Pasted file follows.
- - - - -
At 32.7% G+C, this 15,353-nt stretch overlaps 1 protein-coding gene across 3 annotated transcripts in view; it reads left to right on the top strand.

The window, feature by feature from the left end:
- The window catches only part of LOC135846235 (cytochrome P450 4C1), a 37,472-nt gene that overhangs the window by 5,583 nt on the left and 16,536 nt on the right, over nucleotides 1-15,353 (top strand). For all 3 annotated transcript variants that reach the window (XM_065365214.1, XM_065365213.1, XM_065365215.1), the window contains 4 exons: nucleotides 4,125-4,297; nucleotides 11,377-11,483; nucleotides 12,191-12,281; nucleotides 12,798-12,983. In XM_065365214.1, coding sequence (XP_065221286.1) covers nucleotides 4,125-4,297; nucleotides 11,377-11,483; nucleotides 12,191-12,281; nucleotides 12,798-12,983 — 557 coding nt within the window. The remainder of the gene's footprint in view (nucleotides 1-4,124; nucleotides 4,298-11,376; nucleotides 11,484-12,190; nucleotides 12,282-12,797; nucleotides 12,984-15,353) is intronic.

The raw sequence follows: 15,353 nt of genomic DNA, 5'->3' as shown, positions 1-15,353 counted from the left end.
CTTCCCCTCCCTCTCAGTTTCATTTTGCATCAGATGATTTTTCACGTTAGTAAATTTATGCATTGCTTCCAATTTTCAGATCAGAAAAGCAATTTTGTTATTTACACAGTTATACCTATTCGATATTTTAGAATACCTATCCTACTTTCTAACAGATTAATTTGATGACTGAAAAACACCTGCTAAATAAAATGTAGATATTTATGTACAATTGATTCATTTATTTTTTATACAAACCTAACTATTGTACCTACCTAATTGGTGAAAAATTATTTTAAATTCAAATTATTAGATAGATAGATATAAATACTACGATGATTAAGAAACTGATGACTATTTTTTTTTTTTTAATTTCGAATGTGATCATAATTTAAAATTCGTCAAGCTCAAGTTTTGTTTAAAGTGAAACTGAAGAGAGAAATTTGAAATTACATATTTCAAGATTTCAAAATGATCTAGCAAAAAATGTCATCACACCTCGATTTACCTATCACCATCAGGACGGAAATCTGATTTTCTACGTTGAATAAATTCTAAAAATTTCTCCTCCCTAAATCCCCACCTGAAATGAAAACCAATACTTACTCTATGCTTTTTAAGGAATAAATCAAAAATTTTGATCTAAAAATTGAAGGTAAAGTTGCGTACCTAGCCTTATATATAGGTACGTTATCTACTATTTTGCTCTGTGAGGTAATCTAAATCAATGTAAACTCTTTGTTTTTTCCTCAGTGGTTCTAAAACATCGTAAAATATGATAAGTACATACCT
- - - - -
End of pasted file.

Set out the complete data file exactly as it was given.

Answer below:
At 32.7% G+C, this 15,353-nt stretch overlaps 1 protein-coding gene across 3 annotated transcripts in view; it reads left to right on the top strand.

The window, feature by feature from the left end:
- The window catches only part of LOC135846235 (cytochrome P450 4C1), a 37,472-nt gene that overhangs the window by 5,583 nt on the left and 16,536 nt on the right, over nucleotides 1-15,353 (top strand). For all 3 annotated transcript variants that reach the window (XM_065365214.1, XM_065365213.1, XM_065365215.1), the window contains 4 exons: nucleotides 4,125-4,297; nucleotides 11,377-11,483; nucleotides 12,191-12,281; nucleotides 12,798-12,983. In XM_065365214.1, coding sequence (XP_065221286.1) covers nucleotides 4,125-4,297; nucleotides 11,377-11,483; nucleotides 12,191-12,281; nucleotides 12,798-12,983 — 557 coding nt within the window. The remainder of the gene's footprint in view (nucleotides 1-4,124; nucleotides 4,298-11,376; nucleotides 11,484-12,190; nucleotides 12,282-12,797; nucleotides 12,984-15,353) is intronic.

The raw sequence follows: 15,353 nt of genomic DNA, 5'->3' as shown, positions 1-15,353 counted from the left end.
CTTCCCCTCCCTCTCAGTTTCATTTTGCATCAGATGATTTTTCACGTTAGTAAATTTATGCATTGCTTCCAATTTTCAGATCAGAAAAGCAATTTTGTTATTTACACAGTTATACCTATTCGATATTTTAGAATACCTATCCTACTTTCTAACAGATTAATTTGATGACTGAAAAACACCTGCTAAATAAAATGTAGATATTTATGTACAATTGATTCATTTATTTTTTATACAAACCTAACTATTGTACCTACCTAATTGGTGAAAAATTATTTTAAATTCAAATTATTAGATAGATAGATATAAATACTACGATGATTAAGAAACTGATGACTATTTTTTTTTTTTTAATTTCGAATGTGATCATAATTTAAAATTCGTCAAGCTCAAGTTTTGTTTAAAGTGAAACTGAAGAGAGAAATTTGAAATTACATATTTCAAGATTTCAAAATGATCTAGCAAAAAATGTCATCACACCTCGATTTACCTATCACCATCAGGACGGAAATCTGATTTTCTACGTTGAATAAATTCTAAAAATTTCTCCTCCCTAAATCCCCACCTGAAATGAAAACCAATACTTACTCTATGCTTTTTAAGGAATAAATCAAAAATTTTGATCTAAAAATTGAAGGTAAAGTTGCGTACCTAGCCTTATATATAGGTACGTTATCTACTATTTTGCTCTGTGAGGTAATCTAAATCAATGTAAACTCTTTGTTTTTTCCTCAGTGGTTCTAAAACATCGTAAAATATGATAAGTACATACCT